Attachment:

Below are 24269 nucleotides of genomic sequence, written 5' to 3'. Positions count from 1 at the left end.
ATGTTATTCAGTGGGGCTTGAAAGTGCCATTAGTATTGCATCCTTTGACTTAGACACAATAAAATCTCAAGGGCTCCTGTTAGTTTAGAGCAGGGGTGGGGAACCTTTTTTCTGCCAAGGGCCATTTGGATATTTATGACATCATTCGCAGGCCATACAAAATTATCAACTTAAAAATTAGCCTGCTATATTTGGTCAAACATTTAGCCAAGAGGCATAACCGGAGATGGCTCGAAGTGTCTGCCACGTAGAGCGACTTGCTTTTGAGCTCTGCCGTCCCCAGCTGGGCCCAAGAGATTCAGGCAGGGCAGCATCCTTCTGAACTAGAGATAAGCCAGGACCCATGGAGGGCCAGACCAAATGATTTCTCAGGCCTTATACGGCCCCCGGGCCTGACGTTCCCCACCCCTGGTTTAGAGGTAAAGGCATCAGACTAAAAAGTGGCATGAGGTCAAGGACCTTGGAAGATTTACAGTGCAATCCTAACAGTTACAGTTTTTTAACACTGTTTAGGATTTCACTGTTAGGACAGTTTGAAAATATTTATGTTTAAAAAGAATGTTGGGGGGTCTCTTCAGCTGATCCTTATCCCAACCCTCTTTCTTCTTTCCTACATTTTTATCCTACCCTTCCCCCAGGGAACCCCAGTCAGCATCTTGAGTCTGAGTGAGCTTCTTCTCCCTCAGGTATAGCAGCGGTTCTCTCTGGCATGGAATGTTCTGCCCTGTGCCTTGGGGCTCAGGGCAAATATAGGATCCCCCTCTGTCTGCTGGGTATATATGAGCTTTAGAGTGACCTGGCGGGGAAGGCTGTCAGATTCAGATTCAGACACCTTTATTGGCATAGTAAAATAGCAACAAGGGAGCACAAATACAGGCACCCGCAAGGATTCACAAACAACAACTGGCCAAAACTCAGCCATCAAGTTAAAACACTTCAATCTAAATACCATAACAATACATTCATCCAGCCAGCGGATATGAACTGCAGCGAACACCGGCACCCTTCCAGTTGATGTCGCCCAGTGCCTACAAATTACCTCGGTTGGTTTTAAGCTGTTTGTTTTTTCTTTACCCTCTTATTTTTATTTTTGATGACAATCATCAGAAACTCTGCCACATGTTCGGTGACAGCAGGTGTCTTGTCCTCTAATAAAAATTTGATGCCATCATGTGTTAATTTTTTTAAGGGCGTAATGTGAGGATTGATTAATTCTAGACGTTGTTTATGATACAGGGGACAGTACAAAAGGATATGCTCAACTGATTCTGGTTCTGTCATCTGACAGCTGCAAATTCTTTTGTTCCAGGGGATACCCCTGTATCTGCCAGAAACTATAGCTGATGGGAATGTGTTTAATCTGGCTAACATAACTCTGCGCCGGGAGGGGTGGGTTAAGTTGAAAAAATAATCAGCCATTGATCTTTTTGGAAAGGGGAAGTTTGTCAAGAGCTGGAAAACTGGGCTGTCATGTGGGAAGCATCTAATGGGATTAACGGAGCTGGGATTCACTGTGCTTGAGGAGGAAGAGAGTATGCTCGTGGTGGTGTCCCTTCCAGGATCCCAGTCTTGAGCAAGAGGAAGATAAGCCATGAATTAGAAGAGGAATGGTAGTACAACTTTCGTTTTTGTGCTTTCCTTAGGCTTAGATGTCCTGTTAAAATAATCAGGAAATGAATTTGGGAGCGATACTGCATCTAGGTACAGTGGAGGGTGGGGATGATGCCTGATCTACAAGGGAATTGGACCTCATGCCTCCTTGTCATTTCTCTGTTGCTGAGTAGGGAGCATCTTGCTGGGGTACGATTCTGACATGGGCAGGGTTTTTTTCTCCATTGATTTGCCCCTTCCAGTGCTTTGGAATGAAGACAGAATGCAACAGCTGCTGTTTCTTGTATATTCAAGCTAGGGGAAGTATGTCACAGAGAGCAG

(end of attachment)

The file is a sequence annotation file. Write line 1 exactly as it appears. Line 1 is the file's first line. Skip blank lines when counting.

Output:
Below are 24269 nucleotides of genomic sequence, written 5' to 3'. Positions count from 1 at the left end.